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Japan July inflation stagnates, lacks demand-driven support

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By Reuters
Japan July inflation stagnates, lacks demand-driven support
A woman walks outside a shop in a shopping district in Tokyo, Japan, September 29, 2016. REUTERS/Toru Hanai/File Photo   -   Copyright  Toru Hanai(Reuters)

By Leika Kihara

TOKYO (Reuters) – Japan’s core consumer prices rose 0.8 percent in July from a year earlier, unchanged from the previous month’s gain, adding to evidence the central bank is making little headway in achieving its elusive 2 percent price target.

Subdued wage and price growth have forced the BOJ to extend its massive stimulus program despite the rising risks of the policy, such as the hit to bank profits from near-zero rates.

The BOJ last month conceded that inflation will miss its elusive 2 percent target until early 2021 and took steps to make its policy framework more sustainable.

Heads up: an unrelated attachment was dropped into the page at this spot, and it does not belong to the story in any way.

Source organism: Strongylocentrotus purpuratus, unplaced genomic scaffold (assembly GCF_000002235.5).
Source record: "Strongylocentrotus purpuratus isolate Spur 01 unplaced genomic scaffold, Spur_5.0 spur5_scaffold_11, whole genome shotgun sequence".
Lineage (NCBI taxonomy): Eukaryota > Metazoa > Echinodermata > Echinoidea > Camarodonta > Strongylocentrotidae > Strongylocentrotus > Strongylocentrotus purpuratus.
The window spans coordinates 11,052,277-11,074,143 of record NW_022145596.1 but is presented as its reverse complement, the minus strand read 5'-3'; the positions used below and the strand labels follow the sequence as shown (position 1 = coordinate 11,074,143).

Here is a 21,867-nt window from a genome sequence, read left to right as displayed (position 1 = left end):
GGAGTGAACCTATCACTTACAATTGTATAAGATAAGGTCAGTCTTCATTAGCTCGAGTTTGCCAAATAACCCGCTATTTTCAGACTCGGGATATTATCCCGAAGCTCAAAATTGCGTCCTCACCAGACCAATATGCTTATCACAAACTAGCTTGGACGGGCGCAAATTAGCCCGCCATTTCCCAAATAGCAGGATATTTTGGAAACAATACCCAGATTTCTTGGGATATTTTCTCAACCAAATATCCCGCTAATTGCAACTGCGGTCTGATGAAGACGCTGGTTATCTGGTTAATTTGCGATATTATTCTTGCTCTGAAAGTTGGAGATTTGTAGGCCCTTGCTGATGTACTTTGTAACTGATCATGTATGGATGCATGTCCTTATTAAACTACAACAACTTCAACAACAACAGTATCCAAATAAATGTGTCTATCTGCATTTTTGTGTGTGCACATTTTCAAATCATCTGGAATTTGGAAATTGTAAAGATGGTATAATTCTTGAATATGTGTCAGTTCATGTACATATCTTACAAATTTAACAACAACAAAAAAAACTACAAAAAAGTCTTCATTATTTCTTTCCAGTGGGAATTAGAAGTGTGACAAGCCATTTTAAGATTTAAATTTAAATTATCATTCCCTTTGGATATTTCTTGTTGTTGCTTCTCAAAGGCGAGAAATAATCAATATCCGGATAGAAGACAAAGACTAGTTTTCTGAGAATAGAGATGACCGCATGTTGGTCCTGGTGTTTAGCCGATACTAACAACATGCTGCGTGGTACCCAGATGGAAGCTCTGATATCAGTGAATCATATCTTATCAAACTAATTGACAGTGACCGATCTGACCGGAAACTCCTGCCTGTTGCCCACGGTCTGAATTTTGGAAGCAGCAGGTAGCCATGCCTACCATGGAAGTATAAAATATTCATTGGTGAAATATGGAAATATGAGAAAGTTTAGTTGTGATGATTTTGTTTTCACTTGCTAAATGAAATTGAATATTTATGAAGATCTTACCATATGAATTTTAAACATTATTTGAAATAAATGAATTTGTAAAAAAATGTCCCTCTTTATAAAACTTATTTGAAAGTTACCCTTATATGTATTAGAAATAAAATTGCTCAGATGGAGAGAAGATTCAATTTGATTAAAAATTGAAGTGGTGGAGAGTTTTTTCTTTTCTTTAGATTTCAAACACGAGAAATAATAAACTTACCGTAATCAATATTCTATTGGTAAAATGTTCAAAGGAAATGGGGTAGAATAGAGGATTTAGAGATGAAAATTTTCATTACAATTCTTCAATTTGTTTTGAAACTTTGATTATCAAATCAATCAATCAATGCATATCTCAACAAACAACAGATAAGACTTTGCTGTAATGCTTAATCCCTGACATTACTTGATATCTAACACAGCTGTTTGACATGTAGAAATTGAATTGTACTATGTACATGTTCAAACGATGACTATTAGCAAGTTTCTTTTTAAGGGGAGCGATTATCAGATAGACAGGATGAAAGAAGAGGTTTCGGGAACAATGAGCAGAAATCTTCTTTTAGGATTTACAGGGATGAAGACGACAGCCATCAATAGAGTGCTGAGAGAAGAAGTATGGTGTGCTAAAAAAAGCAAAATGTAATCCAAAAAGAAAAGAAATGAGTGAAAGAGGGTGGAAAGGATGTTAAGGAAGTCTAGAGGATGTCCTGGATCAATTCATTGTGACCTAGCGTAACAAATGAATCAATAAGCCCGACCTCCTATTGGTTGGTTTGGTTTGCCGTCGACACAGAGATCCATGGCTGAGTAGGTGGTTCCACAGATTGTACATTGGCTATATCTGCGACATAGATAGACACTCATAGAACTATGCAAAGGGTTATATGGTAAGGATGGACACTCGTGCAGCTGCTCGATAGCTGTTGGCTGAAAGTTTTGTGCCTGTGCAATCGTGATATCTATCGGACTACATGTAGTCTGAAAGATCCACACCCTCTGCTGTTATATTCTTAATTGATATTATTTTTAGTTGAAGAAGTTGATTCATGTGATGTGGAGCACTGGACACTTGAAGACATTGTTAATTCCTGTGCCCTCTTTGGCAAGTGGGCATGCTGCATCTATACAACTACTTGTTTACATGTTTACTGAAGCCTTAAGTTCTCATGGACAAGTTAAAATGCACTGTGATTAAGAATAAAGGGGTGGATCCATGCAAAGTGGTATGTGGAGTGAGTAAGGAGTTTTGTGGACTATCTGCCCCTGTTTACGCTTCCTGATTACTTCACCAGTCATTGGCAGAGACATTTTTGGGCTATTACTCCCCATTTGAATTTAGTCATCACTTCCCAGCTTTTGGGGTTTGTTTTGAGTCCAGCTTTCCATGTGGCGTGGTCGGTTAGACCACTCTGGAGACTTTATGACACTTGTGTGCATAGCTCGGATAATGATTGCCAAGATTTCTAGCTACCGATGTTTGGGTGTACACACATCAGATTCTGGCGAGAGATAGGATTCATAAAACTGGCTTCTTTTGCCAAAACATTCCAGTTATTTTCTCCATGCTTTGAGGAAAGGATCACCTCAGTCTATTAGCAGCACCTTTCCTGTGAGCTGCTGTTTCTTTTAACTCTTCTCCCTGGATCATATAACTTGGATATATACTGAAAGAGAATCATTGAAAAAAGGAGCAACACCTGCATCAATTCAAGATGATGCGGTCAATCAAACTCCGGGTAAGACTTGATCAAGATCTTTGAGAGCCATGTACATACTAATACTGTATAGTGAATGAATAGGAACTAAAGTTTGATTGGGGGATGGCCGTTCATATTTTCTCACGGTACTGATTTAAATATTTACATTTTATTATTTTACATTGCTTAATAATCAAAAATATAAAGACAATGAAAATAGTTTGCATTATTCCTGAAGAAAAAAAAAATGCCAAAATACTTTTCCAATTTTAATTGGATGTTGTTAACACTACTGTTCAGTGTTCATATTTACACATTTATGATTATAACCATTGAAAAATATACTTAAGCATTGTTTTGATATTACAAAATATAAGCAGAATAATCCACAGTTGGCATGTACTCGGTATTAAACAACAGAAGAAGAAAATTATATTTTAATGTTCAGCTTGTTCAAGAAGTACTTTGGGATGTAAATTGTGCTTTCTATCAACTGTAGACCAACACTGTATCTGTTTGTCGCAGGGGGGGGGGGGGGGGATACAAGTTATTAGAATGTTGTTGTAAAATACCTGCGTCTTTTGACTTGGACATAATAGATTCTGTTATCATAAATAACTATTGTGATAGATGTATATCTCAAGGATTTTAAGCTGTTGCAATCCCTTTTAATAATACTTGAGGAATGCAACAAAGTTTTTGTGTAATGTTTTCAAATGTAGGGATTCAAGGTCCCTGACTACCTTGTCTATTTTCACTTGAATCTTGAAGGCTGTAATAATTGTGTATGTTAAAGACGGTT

The rise in the nationwide core consumer price index (CPI), which includes oil prices but excludes volatile fresh food prices, fell slightly short of a median market forecast for a 0.9 percent gain.

The so-called core-core inflation index, a more closely watched gauge the BOJ uses to strip away the effect of both energy and fresh food costs, was up 0.3 percent year-on-year in July after rising 0.2 percent in June, government data showed on Friday.

The data underscores the challenge the central bank faces in eradicating an entrenched deflationary mindset that discourages firms from raising prices for fear of scaring away cost-sensitive consumers.

Wage growth remains key. While intensifying labour shortages force companies to hike hourly pay for temporary workers, they remain reluctant to raise permanent workers’ salaries for fear of incurring higher fixed costs.

Japan’s economy rebounded in the second quarter from a contraction in the first three months of this year thanks to robust household and business spending.

Real wages rose at their fastest pace in more than 21 years in June, thanks mostly to higher bonus payments, offering policymakers some hope that consumption will gain momentum and encourage firms to raise prices.

(Reporting by Leika Kihara; Editing by Eric Meijer)